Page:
While awaiting our latest new cat post, here’s my Catwoods book, so you can read about past years! We go back a long way! Here’s Franklin in front of Borgo Publishing, link below.

Franklin in front of the lovely Borgo Publishing site

Borgo Publishing Catwoods page


Posted in Cats, Nature | Tagged , , , , | 89 Comments

Color in Black and White, With Cats

Cat’s Eye Crying Color, or The Antediluvian Feather-Duster

I wish I was still doing this kind of work. I did the original drawing using graphite and hard lead drawing pencils. Then I had mechanical prints made from that drawing. I hand-colored them with pencils, making each one different.

My old artwork was done in the company of cats. Often they were snoozing on the drawing table or on me as I worked, exercising watchful feline supervision.

I wrote, but I was mainly a painter and mixed media artist before I became ill. After that I no longer had the fine finger coordination needed for visual artwork.

So I wrote the book Catwoods, Stories and Studies of Our Feline Companions. Writing helped me stitch mind and memory together across time. Volume 1 includes the years when I could draw and paint and collage. When I began this website I used photographs as illustrations. I’ve come to really enjoy doing photo essays. I know my photos are far from technically on point, as I don’t have a background in photography basics. It’s hard for me to learn new things now. I just use a few photo editing techniques the hubs taught me to make the color and light and dark balance closer to something I like. Which usually means, extreme bright color. I never really get the pictures exactly as I want them.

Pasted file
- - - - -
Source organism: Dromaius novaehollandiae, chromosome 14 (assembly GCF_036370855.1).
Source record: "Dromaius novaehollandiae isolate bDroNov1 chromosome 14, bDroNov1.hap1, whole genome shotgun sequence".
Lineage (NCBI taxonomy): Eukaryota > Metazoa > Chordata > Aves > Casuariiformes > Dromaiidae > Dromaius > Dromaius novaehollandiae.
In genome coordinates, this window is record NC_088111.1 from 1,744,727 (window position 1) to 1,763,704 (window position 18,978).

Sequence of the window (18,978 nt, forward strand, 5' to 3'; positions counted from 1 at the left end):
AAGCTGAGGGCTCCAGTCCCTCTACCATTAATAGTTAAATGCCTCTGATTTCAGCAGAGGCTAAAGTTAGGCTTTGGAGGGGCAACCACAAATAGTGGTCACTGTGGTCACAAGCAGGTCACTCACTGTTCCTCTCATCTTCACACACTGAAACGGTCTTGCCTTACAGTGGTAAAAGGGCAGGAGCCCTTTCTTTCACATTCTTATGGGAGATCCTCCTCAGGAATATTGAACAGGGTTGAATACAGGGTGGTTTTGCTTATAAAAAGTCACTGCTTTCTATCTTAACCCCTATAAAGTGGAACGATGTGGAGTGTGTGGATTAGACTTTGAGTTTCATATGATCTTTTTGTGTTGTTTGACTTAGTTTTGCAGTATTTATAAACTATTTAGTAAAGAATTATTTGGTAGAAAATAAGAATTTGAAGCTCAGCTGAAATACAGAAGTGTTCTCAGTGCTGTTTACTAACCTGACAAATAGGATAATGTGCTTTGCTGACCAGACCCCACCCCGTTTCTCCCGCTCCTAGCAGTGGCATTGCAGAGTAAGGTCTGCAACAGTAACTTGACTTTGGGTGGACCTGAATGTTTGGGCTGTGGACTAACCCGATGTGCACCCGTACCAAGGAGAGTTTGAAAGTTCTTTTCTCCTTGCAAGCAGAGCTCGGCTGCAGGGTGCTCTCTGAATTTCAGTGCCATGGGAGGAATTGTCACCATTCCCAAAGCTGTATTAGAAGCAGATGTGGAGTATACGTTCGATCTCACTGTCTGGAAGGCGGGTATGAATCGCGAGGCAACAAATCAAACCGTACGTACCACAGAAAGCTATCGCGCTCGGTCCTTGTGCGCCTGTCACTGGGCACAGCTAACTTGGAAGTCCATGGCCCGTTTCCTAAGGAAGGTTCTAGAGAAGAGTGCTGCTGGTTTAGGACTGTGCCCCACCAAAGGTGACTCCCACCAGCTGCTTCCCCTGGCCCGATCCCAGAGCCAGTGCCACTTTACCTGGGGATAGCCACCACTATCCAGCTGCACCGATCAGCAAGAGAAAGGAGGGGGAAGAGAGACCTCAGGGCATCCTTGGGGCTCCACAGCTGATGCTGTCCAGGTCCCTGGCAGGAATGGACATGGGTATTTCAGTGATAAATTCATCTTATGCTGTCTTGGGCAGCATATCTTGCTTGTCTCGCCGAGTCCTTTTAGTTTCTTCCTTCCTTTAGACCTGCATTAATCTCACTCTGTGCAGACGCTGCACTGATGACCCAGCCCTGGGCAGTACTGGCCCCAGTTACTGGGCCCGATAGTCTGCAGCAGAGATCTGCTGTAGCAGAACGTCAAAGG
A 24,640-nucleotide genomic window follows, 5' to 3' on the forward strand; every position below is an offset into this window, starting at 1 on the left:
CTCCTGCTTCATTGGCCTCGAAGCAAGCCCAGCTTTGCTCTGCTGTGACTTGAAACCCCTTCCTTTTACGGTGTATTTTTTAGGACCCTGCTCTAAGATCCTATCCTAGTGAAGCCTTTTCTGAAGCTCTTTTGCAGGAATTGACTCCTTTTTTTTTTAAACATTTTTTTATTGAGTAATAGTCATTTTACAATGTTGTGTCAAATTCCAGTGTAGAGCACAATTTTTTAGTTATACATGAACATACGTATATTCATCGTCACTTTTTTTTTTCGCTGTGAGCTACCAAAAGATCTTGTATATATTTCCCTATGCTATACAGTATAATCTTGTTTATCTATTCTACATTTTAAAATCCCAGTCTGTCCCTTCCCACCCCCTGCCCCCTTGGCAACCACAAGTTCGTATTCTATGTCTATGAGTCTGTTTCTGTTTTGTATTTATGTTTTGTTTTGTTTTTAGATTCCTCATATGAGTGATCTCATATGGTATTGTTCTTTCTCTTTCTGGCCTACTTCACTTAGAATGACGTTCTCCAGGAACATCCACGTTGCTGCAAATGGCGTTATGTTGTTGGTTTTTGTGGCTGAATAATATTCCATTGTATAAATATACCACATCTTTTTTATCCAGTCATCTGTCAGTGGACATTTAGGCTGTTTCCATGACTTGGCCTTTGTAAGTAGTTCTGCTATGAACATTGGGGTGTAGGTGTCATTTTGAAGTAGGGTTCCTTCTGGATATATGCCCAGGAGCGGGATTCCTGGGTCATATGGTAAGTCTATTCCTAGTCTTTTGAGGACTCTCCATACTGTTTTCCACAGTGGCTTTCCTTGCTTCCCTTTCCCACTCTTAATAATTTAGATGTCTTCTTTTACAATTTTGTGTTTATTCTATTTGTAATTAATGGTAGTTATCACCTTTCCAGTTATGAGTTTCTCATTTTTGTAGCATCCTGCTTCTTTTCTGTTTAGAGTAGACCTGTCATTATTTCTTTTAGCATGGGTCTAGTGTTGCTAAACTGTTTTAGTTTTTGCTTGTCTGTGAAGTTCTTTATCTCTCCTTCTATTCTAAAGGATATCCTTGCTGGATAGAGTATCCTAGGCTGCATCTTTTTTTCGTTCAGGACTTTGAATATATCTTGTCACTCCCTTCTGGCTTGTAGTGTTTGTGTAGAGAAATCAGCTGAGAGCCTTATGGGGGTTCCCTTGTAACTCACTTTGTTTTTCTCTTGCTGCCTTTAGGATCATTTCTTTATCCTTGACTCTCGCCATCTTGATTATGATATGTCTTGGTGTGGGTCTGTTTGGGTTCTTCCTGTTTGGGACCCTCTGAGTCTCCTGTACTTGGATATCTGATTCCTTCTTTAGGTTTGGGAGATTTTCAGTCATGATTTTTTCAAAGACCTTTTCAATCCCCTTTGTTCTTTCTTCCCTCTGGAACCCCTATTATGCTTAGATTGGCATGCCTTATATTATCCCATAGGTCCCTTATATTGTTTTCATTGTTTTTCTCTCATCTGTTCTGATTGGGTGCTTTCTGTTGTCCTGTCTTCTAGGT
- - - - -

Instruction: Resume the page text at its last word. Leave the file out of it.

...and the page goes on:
However the book is not like a photo essay. There are only pictures on the cover, no pictures inside, because they are so expensive to print. Imagery is built of words in the book. I wrote it like a painter. It dances with cats of all colors. Friends say it’s “vivid”. It’s not only about cats, it’s about the natural world, and going to live in a wilderness full of leaves and animals and insects and amphibians. It’s about art and music and work and community in the southern US in the 70s, 80s, and 90s. It’s also about the great forest of North America. This first volume goes to 2004-2005. I wasn’t from this area, but I’ve lived here 50 years. It’s southern, it’s weird; but even though I’m partial to black cats, it’s not Southern Gothic, or old-style Gothic either. It’s heavily researched, and I tried to make the science solid.